These restored homes now serve as shops
Corolla Schoolhouse, 1890
Historic Corolla

In the 1970's little more than a dozen people lived in the village of Corolla (see Coastal Guide Map), and the paved road reached only to Duck. Corolla was still nearly as isolated as it was a century earlier, in 1875, when the Currituck Beach Lighthouse was completed near the Jones Hill Life Saving Station, itself having been completed just one year earlier. At that time the lighthouse keepers, Life Saving Station surfmen and their families numbered greater than a dozen by themselves. Back then the area was known as Jones Hill, and did not take on the name Corolla until much later.

Corolla Chapel, 1885
Even in 1975 when a private developer built a private road northward from Duck, it stopped short of reaching Corolla village and was open only to residents and local property owners. Then finally, in 1984, the state took over the private road, making it part of Highway 12, and extended it through Corolla to where it now ends at the beach ramp. Since then, the area has exploded with homes, chain and franchise businesses, and tourism. Despite this mad rush of growth and construction, the historic heart of Corolla is still a dirt road with quaint shops, and a 19th century chapel and restored schoolhouse. A visit to this spot, down a dirt side street off Highway 12, gives a feel for the quietude and simple pace of days gone by.

Whalehead Club viewed from the southwest
A panoramic view of the Whalehead Club from the gallery of Currituck Beach Lighthouse
A unique view of the Whalehead Club from the Currituck Beach Lighthouse lantern room
Another of the older buildings in Corolla is the Whalehead Club. Construction was completed on this grand art nouveau building in 1925. It was originally named Corolla Island, and served as a private residence. When the original owners died, the property was sold and was renamed Whalehead Club by its new owner.

Then in the '70's, when serious development began north of Duck, parts of the original property were sold off. Eventually, the remaining land and structure was purchased by Currituck County for restoration and conversion into a museum. It became part of the current Currituck Heritage Park, which includes the Currituck Beach Light Station, and the new Outer Banks Center for Wildlife Education being constructed between the Whalehead Club and the lighthouse by the North Carolina Wildlife Resources Commission.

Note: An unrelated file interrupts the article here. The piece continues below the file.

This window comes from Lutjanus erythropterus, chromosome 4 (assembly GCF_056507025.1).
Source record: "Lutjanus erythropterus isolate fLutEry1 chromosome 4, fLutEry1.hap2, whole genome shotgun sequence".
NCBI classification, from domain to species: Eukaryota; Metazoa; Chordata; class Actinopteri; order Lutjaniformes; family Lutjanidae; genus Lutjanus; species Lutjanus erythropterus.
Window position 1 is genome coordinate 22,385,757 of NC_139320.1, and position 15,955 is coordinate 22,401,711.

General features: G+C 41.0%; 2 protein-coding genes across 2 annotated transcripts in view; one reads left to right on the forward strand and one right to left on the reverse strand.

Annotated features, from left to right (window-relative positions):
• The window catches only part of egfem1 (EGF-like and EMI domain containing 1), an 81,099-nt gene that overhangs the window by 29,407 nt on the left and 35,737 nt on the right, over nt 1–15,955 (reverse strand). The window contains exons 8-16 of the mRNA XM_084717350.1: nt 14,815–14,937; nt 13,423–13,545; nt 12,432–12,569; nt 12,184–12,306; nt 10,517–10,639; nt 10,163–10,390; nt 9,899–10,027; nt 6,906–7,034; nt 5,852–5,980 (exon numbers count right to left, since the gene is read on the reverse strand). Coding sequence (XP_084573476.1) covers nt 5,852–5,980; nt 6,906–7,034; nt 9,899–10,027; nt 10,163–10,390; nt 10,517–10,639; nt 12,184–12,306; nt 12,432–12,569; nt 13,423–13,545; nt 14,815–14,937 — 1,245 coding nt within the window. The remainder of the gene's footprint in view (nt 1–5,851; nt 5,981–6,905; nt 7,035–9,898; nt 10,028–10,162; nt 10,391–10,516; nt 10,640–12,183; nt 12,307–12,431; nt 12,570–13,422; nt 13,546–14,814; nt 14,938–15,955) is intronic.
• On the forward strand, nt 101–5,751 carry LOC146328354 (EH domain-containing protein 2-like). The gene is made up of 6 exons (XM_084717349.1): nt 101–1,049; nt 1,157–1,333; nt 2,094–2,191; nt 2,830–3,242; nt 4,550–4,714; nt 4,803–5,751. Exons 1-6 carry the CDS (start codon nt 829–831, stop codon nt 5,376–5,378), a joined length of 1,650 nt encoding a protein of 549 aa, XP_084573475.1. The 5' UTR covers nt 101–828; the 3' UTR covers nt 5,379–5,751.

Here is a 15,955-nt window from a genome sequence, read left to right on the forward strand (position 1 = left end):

South side of the
Whalehead Club
Whalehead Club gazebo
on the sound
Boathouse view of the arched bridge over the Whalehead Club harbor entrance
Of course, Corolla's most famous historic site is its lighthouse, which preceded the Whalehead Club by half a century. The photo at left shows Currituck Beach Lighthouse viewed from the Whalehead Club. The beautifully restored grand Victorian Keeper's Quarters at the light station adds greatly to the appeal of this historic location. One of only two lighthouses open for climbing on the Outer Banks, it is a "must see" on any visit to Corolla.

There is one other historic aspect associated with Corolla which has endured for over four centuries. Wild horses have roamed free around the area of Corolla since the earliest ventures to the new world by Spanish and English explorers and settlers. The explosion of building, tourism and resulting traffic which arose from the newly opened Hwy. 12 through Corolla forced the move of the wild horses farther north to safer areas, away from cars and highways. For more on these enduring wild horses, continue on with your exploration to the "Wild Horses of Corolla".

More Scenic Places:

Pamlico Sound -
Historic Corolla -
Lake Mattamuskeet -

Related Links -

Currituck Beach Lighthouse

Wild Horses of Corolla

Learn all about
Currituck Beach Lighthouse

Currituck Beach Lighthouse in the Lighthouse Gallery

Learn all about the
Wild Horses of Corolla

of the
Wild Horses of Corolla in the
Wild Horses Gallery

Copyright © 2003 Fred Hurteau           * Copyright information and image use policy *

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